My continuing foray into Disney's fifty official Animated Classics. (For my Introduction/Part One, see here. For Part Two, see here.) Again, don't hesitate to share your thoughts/memories below.
Title: Fantasia (1940)
The Plot: A succession of animated segments set to classical music, conducted by Leopold Stokowski and narrated by Deems Taylor.
The Segments: Toccata and Fugue in D Minor (Johann Sebastian Bach), The Nutcracker Suite (Pyotr Ilyich Tchaikovsky), The Sorcerer's Apprentice (Paul Dukas), The Rite Of Spring (Igor Stravinsky), The Pastoral Symphony (Ludwig van Beethoven), Dance Of The Hours (Amilcare Ponchielli), Night On Bald Mountain (Modest Mussorgsky) / Ave Maria (Franz Schubert)
A Little History: Walt Disney had originally planned on revitalizing the popularity of his Mickey Mouse character with a new Silly Symphonies entry, scored to The Sorcerer's Apprentice by French composer Paul Dukas. In 1937, however, at dinner with renowned conductor Leopold Stokowski, Stokowski suggested that Disney expand this idea to feature-length format, using a variety of musical pieces animated to film. (The selections used in the final film were chosen by Disney, Stokowski, narrator/radio personality Deems Taylor, and various studio staff members in September 1938). While the animators set about their assigned individual sequences (studying real-life comets, animals, and even The Three Stooges' Curly Howard as inspiration for their designs), Disney also sought to create a new, immersive sonic experience to accompany the images, called "Fantasound." Nearly three dozen microphones captured the orchestra's recording sessions, which were transferred onto nine different tracks and later mixed down to four; speakers were then placed around the theater to produce directional surround sound. About $400,000 of the film's $2.28 million budget was used to develop Fantasound, though only 12 venues were able to show the film this way, due to the high cost of installing the proper equipment in theaters. As a (partial) result, Fantasia failed to catch on with audiences during its initial release. (It would later turn a profit when it was re-released during the psychedelic '60s, for reasons explained elsewhere.)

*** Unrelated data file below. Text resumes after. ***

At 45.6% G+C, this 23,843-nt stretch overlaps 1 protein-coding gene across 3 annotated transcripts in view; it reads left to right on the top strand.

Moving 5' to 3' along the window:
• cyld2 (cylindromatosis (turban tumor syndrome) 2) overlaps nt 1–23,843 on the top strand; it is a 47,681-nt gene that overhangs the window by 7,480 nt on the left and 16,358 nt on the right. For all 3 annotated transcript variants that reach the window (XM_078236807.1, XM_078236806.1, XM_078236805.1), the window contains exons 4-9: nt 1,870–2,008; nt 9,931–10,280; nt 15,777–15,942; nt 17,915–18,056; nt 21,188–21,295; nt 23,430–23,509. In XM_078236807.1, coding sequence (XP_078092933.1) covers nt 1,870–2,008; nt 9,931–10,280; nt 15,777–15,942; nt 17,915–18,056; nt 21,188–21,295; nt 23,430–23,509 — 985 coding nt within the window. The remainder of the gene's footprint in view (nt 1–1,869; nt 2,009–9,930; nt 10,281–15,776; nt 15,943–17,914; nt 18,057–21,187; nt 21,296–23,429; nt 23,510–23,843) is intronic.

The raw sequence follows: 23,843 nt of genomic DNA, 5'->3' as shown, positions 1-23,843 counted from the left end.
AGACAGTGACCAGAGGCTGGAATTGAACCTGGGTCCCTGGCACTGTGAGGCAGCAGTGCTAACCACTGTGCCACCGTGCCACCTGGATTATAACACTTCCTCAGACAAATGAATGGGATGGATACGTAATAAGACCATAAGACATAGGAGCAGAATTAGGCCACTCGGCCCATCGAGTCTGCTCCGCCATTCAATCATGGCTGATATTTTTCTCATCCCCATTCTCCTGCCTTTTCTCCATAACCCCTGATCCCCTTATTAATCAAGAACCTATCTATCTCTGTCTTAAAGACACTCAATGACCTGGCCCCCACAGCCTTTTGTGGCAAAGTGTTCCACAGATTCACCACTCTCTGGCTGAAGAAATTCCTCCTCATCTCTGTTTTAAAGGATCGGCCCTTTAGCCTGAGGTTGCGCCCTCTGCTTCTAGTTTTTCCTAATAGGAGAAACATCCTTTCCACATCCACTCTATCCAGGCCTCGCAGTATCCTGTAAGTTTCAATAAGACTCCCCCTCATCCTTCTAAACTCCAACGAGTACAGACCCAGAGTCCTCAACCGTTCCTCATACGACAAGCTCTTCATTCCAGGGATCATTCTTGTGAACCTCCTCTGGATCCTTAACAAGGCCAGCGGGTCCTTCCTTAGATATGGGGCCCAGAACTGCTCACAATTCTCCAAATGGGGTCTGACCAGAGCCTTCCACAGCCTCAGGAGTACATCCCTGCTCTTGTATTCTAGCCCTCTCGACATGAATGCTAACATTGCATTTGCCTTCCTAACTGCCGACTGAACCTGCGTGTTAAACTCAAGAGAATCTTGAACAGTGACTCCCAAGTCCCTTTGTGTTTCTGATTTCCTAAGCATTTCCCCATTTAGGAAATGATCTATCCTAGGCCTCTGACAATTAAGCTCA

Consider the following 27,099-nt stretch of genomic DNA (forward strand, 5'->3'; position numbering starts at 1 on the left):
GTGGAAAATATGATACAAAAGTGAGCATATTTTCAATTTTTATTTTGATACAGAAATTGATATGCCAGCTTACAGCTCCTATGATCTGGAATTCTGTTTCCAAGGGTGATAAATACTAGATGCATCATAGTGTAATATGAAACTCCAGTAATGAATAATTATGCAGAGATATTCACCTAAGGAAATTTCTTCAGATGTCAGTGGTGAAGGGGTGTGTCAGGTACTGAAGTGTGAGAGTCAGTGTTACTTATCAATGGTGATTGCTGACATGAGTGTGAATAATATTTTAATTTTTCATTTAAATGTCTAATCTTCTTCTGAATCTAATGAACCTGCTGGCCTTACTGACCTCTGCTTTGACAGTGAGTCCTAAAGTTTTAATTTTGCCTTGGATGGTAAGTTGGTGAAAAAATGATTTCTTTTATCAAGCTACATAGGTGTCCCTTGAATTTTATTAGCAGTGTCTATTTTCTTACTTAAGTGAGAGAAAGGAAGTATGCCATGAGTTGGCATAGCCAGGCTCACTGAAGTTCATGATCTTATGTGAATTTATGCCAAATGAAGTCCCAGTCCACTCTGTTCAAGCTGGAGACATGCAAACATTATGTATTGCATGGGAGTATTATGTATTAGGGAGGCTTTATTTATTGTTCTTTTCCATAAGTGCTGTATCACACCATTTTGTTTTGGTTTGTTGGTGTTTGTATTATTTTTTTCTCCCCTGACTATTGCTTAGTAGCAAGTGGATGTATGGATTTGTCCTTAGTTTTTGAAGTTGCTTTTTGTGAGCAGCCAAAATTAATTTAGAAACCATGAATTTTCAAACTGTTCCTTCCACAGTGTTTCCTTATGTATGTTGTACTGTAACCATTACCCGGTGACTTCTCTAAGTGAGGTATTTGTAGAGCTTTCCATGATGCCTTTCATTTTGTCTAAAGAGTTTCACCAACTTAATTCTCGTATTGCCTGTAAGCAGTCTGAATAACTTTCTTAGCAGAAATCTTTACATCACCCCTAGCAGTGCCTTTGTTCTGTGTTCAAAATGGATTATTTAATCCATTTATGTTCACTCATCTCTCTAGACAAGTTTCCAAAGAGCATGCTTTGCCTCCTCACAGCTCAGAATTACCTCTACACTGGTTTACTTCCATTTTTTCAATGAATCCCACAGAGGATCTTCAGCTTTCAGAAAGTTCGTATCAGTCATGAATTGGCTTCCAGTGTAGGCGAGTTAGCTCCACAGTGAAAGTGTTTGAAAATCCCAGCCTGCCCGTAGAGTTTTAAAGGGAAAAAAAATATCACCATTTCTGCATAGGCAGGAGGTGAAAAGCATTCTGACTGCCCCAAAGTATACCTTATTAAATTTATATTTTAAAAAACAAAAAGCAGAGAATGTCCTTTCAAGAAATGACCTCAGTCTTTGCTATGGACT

How It Broke New Ground: The first commercial motion picture released in stereo, recorded on a multi-channel soundtrack (Fantasound). The first American film to be released without credits, save for a title card that comes halfway through the movie. Also the only Disney Animated Classic to run longer than two hours in length. Animator Fred Moore had originally redesigned Mickey Mouse for Apprentice's targeted 1938 release date (giving him white eyes with black pupils for the first time), but by the time Fantasia finally had its debut in 1940, Mickey had already sported his new look in four separate animated shorts.
How It Holds Up Today: It's ambitious, you have to give it that – Disney trying again to alter the public's perception of what animated films could actually say and do. They could be artistic. They could appeal to film snobs as well as the kiddie crowd. More than that, they could stand toe-to-toe with the live-action studio extravaganzas of the time. (That was the goal, anyway.) Despite the best of intentions, though, Fantasia is kind of a drag. It's an interesting idea in retrospect, I suppose, this marriage of classical music and (for its time) state-of-the-art animation. But too often it feels like an experiment in audio/visual abstract-ness. Also, the structure feels a little off: one minute you're drowning in transcendental imagery (swept up in, say, the Philadelphia Orchestra's dynamic performance of Tchaikovsky's Nutcracker Suite, as mushrooms and thistles boogie past you on the screen), and the next you're giggling at the sight of anthropomorphized hippos and alligators, pirouetting to Ponchielli's Dance Of The Hours, while Deems Taylor's pompous interstitial narration helpfully explains it all. (You may also find yourself a little shell-shocked to find so much live-action footage mixed in with the animated stuff.) Watching Fantasia today, it's easy to see why the movie took as long as it did to find an audience, because it seemed so ahead of its time. It still feels that way: a film you appreciate more than you actually enjoy.